Size: 26.31 square miles, 16843 acres
Identified: 01/2004. Recognized: 01/2010
VISITING THE IBA: The Agua Fria National Monument is located 40 miles north of Phoenix, AZ. It is easily accessed by traveling on Interstate 17 to the Badger Springs Exit (Exit #256), Bloody Basin Road Exit (Exit #259) or Cordes Lakes and Dugas exits.
SITE DESCRIPTION: Agua Fria National Monument consists of semi-desert grassland mesas with pockets of chaparral, mesquite and desert riparian communities. A number of wells and watering tanks create local micro-habitats. The IBA is the deeply cut canyons of the Agua Fria River and tributaries that contain mature riparian forests of Fremont cottonwood, Goodding and other willows, Arizona ash and Arizona sycamore. At the lower end of the main canyon above Black Canyon City this habitat is dominated by cottonwoods and merges into sycamore dominated riparian forests at the highest altitudes.
BIRDS: Species of special conservation status and interest that use the habitats within this IBA include:
Breeding: Great Blue Heron, Common Black-Hawk, Zone-tailed Hawk, Peregrine Falcon, Cooper’s Hawk, Golden Eagle, Yellow-billed Cuckoo, Black-throated Hummingbird, Bell’s Vireo, Juniper Titmouse, Lucy’s Warbler, Yellow Warbler, Abert’s Towhee, Black-throated Sparrow, Song Sparrow, Summer Tanager, Blue Grosbeak, Lazuli Bunting, Bullock’s Oriole, and Hooded Oriole.
Migration: Swainson’s Hawk, Bald Eagle, Red-naped Sapsucker, Southwestern Willow Flycatcher, Gray Flycatcher, Olive-sided Flycatcher, Cordilleran Flycatcher, Crissal Thrasher, Gray Vireo, Virginia’s Warbler, Black-throated Gray Warbler, MacGillivray’s Warbler, Townsend’s Warbler, Lark Bunting, and Brewer’s Sparrow.
CONSERVATION CONCERNS: Grassland and riparian habitat health requires management of grazing, off highway vehicle travel and fire. Loss of the grasslands impacts the small Pronghorn Antelope population and the grassland bird assemblage (sparrows, meadowlarks, and Gambel’s quail). Immediate concerns are: spread of invasive plants and animals such as tamarisk and crayfish, as well as illegal off-road vehicle use. Upstream groundwater extraction and development strategies: Off-highway vehicle management, seasonal exclusion of livestock from the riparian areas and fire management through prescription fires.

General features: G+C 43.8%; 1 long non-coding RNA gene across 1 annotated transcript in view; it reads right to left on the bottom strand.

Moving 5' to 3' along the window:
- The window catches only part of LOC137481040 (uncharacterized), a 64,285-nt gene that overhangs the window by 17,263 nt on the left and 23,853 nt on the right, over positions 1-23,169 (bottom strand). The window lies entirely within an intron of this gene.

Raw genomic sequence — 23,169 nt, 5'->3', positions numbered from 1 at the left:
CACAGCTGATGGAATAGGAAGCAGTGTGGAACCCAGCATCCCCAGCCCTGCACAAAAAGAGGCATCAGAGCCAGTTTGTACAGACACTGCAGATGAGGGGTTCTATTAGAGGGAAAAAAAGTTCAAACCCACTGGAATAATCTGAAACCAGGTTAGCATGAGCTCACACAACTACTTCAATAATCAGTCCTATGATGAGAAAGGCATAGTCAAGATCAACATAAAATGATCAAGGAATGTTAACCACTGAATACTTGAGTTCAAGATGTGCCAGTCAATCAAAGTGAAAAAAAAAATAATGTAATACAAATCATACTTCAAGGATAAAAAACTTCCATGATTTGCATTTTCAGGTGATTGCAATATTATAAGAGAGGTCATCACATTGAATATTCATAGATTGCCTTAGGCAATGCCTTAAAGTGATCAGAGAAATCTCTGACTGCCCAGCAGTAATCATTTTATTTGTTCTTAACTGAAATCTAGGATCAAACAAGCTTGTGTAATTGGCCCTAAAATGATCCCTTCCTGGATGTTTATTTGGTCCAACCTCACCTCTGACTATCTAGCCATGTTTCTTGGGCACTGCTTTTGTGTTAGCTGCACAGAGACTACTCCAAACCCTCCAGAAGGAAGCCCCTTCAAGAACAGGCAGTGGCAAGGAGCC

CONSERVATION STEWARDS: Sonoran Audubon Society and Friends of Agua Fria National Monument
Maps of this Important Bird Area:
State of the IBAs 2014 Baseline – More Technical info about the status of this Important Bird Area
National Audubon Profile Page for Agua Fria NM Riparian Cooridors IBA
Complete eBird.org Checklist of birds Reported for Agua Fria NM Riparian Cooridors IBA
For an interactive map and habitat and land ownership analysis of this IBA visit the National Audubon IBA Map and select “Arizona” and then the name of this Important Bird Area. To access analysis graphs, click on the map boundary of the IBA.
Location: 34.3152°N: 112.0641°W
Site Status: Identified 01/2004, Recognized January 9, 2010
Ownership: U.S. Bureau of Land Management
Size: 26.31 square miles, 16,843 acres
Criteria: D1: State: Species of Conservation Concern